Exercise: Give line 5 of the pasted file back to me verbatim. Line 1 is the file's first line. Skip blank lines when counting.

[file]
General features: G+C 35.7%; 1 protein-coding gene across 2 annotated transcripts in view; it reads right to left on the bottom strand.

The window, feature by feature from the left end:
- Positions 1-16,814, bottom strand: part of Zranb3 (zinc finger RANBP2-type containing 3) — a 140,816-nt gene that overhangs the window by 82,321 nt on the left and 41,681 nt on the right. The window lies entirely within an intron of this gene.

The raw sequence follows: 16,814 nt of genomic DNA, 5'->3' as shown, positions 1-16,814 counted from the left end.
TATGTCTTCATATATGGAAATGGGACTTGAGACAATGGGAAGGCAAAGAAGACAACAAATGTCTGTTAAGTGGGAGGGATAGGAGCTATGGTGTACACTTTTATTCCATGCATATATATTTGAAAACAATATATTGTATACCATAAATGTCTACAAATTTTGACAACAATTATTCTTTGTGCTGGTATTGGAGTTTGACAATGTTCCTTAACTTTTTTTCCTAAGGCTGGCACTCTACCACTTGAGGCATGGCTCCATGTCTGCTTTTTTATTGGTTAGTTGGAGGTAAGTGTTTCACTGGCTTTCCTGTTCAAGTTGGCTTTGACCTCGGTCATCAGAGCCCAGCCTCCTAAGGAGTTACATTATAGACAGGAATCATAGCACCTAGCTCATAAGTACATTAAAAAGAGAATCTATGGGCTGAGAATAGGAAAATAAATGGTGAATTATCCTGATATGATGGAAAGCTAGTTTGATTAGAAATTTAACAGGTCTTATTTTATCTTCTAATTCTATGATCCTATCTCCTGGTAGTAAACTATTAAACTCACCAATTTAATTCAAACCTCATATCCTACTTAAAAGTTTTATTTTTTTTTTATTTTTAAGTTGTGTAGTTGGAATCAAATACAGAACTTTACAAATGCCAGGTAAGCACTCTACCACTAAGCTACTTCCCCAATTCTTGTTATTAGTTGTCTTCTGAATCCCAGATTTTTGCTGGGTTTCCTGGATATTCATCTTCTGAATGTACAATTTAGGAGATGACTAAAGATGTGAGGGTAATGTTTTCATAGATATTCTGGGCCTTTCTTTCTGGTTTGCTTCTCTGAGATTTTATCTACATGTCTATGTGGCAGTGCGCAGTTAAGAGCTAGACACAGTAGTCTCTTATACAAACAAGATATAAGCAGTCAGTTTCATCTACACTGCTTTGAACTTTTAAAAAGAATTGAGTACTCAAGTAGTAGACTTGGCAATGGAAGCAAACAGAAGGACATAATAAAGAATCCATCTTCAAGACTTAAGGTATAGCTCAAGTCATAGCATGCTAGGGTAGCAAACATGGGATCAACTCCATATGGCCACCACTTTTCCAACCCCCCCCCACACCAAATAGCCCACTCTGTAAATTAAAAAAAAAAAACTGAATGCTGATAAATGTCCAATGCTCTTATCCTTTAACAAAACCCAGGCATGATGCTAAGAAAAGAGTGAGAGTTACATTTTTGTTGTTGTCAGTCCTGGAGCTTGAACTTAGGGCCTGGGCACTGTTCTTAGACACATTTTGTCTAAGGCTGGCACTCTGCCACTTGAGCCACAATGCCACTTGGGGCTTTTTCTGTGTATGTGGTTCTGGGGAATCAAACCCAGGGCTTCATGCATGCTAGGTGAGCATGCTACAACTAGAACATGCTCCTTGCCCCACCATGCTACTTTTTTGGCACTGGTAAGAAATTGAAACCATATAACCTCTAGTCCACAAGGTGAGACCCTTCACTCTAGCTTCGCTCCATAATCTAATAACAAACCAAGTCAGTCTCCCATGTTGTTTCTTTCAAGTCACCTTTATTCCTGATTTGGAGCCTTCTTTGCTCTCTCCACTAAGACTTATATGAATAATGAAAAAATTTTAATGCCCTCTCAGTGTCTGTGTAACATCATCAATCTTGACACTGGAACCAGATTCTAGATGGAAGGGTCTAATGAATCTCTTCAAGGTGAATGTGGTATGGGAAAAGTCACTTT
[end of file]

TATGTCTTCATATATGGAAATGGGACTTGAGACAATGGGAAGGCAAAGAAGACAACAAATGTCTGTTAAGTGGGAGGGATAGGAGCTATGGTGTACACTTTTATTCCATGCATATATATTTGAAAACAATATATTGTATACCATAAATGTCTACAAATTTTGACAACAATTATTCTTTGTGCTGGTATTGGAGTTTGACAATGTTCCTTAACTTTTTTTCCTAAGGCTGGCACTCTACCACTTGAGGCATGGCTCCATGTCTGCTTTTTTATTGGTTAGTTGGAGGTAAGTGTTTCACTGGCTTTCCTGTTCAAGTTGGCTTTGACCTCGGTCATCAGAGCCCAGCCTCCTAAGGAGTTACATTATAGACAGGAATCATAGCACCTAGCTCATAAGTACATTAAAAAGAGAATCTATGGGCTGAGAATAGGAAAATAAATGGTGAATTATCCTGATATGATGGAAAGCTAGTTTGATTAGAAATTTAACAGGTCTTATTTTATCTTCTAATTCTATGATCCTATCTCCTGGTAGTAAACTATTAAACTCACCAATTTAATTCAAACCTCATATCCTACTTAAAAGTTTTATTTTTTTTTTATTTTTAAGTTGTGTAGTTGGAATCAAATACAGAACTTTACAAATGCCAGGTAAGCACTCTACCACTAAGCTACTTCCCCAATTCTTGTTATTAGTTGTCTTCTGAATCCCAGATTTTTGCTGGGTTTCCTGGATATTCATCTTCTGAATGTACAATTTAGGAGATGACTAAAGATGTGAGGGTAATGTTTTCATAGATATTCTGGGCCTTTCTTTCTGGTTTGCTTCTCTGAGATTTTATCTACATGTCTATGTGGCAGTGCGCAGTTAAGAGCTAGACACAGTAGTCTCTTATACAAACAAGATATAAGCAGTCAGTTTCATCTACACTGCTTTGAACTTTTAAAAAGAATTGAGTACTCAAGTAGTAGACTTGGCAATGGAAGCAAACAGAAGGACATAATAAAGAATCCATCTTCAAGACTTAAGGTATAGCTCAAGTCATAGCATGCTAGGGTAGCAAACATGGGATCAACTCCATATGGCCACCACTTTTCCAACCCCCCCCCACACCAAATAGCCCACTCTGTAAATTAAAAAAAAAAAACTGAATGCTGATAAATGTCCAATGCTCTTATCCTTTAACAAAACCCAGGCATGATGCTAAGAAAAGAGTGAGAGTTACATTTTTGTTGTTGTCAGTCCTGGAGCTTGAACTTAGGGCCTGGGCACTGTTCTTAGACACATTTTGTCTAAGGCTGGCACTCTGCCACTTGAGCCACAATGCCACTTGGGGCTTTTTCTGTGTATGTGGTTCTGGGGAATCAAACCCAGGGCTTCATGCATGCTAGGTGAGCATGCTACAACTAGAACATGCTCCTTGCCCCACCATGCTACTTTTTTGGCACTGGTAAGAAATTGAAACCATATAACCTCTAGTCCACAAGGTGAGACCCTTCACTCTAGCTTCGCTCCATAATCTAATAACAAACCAAGTCAGTCTCCCATGTTGTTTCTTTCAAGTCACCTTTATTCCTGATTTGGAGCCTTCTTTGCTCTCTCCACTAAGACTTATATGAATAATGAAAAAATTTTAATGCCCTCTCAGTGTCTGTGTAACATCATCAATCTTGACACTGGAACCAGATTCTAGATGGAAGGGTCTAATGAATCTCTTCAAGGTGAATGTGGTATGGGAAAAGTCACTTT